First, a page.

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A huge member
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Discussion Starter · #1 ·
i have photos of my holiday on my xd card but the card is not reading is there any way i can get them off :angry:
 

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aka Chimp 1 or Mavis...
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10,108 Posts
Is the card not reading in the card reader or through the camera?

If the reader, try another!

If the camera, mmmm.

If you can view the images on the camera, can you connect the camera to the PC/Mac and detect the card that way as an external drive in Windows Explorer (or the Mac equivalent?)

If you can see them in Explorer, just copy them to somewhere on your hard drive and go from there.

Or can you see the files but can't open them?

Many questions, any answers? :D
 

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A huge member
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423 Posts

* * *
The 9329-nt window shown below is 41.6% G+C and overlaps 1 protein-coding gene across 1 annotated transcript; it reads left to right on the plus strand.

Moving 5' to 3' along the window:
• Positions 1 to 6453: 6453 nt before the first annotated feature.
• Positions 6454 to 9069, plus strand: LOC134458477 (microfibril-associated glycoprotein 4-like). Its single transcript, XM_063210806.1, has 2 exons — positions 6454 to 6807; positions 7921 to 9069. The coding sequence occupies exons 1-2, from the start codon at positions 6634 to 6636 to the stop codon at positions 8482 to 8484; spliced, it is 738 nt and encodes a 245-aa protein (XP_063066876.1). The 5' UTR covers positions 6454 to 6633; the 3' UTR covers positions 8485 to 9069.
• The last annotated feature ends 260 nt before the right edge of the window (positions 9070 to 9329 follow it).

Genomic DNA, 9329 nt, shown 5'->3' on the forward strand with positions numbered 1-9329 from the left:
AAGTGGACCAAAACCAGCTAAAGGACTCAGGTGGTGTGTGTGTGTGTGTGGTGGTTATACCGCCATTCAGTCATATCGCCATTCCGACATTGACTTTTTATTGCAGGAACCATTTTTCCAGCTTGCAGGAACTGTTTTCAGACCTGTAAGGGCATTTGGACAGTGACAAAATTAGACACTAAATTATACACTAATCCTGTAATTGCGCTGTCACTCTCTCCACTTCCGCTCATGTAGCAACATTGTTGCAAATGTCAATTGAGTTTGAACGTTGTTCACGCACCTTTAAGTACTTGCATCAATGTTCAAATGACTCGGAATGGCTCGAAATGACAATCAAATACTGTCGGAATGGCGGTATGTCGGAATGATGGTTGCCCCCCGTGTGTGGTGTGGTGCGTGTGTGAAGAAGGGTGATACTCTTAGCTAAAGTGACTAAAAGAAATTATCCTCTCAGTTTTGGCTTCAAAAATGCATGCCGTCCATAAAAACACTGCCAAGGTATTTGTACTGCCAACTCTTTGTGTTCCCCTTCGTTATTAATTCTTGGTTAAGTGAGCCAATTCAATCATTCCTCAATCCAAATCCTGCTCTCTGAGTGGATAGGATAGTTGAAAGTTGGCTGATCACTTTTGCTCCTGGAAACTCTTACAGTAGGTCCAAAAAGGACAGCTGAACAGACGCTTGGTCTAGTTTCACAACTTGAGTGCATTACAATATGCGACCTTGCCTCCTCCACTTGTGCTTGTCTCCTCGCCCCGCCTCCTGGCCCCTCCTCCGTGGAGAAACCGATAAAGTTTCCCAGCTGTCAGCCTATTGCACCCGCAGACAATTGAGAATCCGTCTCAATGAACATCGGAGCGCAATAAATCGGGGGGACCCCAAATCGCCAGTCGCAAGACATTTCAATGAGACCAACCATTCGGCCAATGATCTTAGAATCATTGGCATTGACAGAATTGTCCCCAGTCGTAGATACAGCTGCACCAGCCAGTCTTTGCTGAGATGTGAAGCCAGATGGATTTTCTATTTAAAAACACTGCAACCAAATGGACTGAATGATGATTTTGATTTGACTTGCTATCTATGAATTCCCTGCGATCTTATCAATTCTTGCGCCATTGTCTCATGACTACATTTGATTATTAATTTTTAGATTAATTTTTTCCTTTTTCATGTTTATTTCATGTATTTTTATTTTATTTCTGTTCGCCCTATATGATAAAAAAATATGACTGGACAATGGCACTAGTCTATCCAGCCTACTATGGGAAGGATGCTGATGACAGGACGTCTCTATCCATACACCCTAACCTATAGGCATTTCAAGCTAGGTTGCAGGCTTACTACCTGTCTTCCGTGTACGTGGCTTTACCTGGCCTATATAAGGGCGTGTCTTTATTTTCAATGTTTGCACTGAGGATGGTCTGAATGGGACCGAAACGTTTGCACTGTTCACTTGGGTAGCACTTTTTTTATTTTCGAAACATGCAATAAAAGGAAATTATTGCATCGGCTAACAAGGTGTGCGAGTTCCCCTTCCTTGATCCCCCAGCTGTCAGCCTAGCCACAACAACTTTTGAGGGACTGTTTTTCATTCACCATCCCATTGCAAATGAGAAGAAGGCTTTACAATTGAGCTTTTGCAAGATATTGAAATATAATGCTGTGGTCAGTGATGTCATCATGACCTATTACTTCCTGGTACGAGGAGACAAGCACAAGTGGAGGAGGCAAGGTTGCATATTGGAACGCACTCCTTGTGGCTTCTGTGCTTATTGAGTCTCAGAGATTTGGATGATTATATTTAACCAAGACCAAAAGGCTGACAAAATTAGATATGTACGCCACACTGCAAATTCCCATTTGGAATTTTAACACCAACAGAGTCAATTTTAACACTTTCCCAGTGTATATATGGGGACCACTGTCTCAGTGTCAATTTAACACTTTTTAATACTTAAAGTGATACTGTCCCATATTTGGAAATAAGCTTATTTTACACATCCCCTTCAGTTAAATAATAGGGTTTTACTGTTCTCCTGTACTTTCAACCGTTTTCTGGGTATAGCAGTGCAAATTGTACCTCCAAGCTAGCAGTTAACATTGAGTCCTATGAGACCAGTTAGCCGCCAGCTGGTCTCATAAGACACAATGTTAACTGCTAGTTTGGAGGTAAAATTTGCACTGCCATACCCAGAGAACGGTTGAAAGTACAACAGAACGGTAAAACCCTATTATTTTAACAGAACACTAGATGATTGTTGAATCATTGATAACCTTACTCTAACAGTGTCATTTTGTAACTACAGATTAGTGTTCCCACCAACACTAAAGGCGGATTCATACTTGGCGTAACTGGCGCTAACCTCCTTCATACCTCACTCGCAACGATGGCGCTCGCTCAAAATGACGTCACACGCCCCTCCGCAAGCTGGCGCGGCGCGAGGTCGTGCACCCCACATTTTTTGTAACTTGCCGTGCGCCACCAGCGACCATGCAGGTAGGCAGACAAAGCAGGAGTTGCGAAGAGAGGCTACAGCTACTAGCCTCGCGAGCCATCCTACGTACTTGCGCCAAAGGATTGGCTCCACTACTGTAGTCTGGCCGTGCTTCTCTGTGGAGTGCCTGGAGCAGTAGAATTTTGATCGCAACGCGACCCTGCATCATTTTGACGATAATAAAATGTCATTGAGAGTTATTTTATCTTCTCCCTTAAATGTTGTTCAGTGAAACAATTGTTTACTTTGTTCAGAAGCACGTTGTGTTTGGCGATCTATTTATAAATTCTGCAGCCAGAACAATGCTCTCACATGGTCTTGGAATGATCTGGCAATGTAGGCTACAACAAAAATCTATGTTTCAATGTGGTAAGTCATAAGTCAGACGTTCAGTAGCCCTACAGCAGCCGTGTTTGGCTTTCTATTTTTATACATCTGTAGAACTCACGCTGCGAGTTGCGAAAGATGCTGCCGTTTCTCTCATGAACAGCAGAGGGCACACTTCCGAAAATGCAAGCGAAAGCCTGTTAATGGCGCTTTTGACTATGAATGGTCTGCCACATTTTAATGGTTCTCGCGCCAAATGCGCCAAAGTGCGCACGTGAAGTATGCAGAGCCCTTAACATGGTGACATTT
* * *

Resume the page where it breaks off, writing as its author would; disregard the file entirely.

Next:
Discussion Starter · #3 ·
right it wont work in the reader and it wont work in the camera on the camera it says card not intialized when i plug it into the pc its just a blank space
 

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aka Chimp 1 or Mavis...
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10,108 Posts
Oh dear.

Sorry, I can't recommend anything else other than try another card reader$. If the camera doesn't read the card that is a bad sign.

Anyone else have any bright ideas?
 

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So raise your hand if you think that was a Russian
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11,158 Posts
I had this once and was pointed to a utility for floppy disks, but I'm b8ggered if I can rememebr what it was - I'm 99% sure that it was called 'disk doctor' there is/was a free trial where it would tell you if it could 'see' yout pics on the card/disk and then you coulf pay $30 to licence it.

r
Paul
 

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Registered
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5,235 Posts